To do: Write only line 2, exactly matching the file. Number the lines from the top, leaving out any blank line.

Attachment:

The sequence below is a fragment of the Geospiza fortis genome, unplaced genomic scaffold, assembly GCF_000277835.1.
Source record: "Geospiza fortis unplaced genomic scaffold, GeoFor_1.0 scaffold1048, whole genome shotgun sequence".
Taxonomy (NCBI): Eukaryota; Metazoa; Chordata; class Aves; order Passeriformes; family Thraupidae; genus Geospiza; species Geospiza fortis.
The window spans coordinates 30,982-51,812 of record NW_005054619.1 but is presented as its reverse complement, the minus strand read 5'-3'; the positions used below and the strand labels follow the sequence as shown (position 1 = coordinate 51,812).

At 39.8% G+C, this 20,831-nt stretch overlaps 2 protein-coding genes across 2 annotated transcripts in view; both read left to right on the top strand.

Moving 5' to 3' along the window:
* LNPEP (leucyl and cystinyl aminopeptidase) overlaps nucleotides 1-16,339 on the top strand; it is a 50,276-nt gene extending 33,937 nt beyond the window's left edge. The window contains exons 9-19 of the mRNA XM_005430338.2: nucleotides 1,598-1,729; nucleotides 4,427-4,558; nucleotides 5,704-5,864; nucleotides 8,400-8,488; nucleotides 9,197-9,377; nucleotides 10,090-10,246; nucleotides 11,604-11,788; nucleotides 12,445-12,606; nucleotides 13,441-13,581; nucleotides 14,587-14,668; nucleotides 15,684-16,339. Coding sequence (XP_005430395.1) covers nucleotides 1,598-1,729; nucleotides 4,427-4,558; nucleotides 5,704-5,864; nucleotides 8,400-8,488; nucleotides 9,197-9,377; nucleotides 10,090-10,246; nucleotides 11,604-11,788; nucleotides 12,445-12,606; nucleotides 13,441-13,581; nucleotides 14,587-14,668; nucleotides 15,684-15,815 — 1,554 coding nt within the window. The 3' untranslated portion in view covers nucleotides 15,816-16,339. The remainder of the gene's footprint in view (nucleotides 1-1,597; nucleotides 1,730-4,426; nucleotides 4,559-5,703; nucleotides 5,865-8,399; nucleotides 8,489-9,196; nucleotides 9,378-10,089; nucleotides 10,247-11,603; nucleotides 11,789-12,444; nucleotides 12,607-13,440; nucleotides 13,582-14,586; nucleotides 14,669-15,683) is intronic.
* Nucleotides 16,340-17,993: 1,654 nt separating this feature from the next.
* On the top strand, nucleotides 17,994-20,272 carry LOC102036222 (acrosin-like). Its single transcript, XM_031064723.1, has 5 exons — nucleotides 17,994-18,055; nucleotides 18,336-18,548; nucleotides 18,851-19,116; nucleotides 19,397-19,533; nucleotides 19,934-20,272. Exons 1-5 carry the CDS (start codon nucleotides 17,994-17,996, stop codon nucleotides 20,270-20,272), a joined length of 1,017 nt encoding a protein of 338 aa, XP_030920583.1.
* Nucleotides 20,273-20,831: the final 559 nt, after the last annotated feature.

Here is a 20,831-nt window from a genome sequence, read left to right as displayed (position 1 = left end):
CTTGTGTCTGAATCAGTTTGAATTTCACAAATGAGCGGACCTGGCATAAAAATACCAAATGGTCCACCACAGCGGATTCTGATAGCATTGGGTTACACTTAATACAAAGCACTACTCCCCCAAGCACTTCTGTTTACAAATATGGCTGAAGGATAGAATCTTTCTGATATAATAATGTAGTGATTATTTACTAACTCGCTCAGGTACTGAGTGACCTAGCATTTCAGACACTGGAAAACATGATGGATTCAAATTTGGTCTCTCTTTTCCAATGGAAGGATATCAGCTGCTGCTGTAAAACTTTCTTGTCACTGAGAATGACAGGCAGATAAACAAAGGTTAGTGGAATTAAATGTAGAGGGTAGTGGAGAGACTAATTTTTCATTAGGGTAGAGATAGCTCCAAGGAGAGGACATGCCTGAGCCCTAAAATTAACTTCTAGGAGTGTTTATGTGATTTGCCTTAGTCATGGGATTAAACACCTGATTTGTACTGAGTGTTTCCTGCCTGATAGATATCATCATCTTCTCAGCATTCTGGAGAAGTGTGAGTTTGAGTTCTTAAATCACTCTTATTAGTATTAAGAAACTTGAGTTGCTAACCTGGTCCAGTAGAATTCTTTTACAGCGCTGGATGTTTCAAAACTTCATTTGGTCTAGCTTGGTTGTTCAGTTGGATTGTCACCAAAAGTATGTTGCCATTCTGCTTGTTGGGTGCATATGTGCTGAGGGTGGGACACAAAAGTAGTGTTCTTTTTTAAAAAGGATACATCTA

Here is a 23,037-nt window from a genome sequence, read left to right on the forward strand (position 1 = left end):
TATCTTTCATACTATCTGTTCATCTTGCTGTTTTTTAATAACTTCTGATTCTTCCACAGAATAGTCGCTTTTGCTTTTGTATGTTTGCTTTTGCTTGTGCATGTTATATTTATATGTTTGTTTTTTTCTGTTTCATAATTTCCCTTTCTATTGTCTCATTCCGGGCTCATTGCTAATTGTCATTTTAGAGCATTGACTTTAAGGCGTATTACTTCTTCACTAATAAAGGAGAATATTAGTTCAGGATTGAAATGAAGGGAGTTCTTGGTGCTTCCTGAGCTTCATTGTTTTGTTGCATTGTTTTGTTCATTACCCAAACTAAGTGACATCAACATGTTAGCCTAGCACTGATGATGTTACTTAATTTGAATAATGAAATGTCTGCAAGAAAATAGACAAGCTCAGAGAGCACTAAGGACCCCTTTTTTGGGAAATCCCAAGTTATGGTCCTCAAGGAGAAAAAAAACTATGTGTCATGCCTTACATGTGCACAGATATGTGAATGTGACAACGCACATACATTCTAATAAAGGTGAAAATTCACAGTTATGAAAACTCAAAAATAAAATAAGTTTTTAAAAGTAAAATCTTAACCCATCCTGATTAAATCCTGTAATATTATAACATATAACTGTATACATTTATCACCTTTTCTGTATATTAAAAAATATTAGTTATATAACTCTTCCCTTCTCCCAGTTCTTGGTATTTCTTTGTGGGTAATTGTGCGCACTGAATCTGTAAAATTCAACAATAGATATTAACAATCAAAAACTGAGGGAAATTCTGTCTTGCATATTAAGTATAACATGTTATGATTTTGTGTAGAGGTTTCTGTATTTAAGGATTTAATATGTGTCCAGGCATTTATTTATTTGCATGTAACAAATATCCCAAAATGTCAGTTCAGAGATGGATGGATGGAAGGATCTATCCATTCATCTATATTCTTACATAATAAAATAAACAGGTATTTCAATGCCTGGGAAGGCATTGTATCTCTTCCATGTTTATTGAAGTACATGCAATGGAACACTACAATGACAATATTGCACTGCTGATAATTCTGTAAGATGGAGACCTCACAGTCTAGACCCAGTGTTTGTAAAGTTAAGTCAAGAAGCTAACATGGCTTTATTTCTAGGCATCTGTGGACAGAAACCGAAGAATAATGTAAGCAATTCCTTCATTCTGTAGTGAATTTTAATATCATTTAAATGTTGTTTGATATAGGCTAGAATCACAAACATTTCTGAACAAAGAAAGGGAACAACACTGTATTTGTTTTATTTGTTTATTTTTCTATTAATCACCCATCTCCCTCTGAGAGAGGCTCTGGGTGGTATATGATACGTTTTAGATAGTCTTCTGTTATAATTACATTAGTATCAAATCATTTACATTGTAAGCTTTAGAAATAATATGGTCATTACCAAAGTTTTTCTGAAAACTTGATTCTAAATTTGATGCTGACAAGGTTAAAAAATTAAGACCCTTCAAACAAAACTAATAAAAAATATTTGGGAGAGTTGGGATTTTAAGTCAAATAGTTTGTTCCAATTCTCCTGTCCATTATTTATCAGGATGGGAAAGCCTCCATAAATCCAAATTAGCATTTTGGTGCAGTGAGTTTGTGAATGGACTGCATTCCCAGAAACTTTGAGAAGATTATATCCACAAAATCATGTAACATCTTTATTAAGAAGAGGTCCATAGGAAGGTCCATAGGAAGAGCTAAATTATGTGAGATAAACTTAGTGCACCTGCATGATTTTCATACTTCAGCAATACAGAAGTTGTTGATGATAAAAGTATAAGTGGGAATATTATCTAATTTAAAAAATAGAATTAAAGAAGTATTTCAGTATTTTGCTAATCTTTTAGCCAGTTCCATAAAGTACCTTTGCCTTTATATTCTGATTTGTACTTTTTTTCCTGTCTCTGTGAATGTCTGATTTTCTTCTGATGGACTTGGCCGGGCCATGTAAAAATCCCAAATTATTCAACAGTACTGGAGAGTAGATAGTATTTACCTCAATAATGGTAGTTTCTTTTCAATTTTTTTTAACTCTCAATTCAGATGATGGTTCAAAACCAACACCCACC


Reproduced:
Source record: "Geospiza fortis unplaced genomic scaffold, GeoFor_1.0 scaffold1048, whole genome shotgun sequence".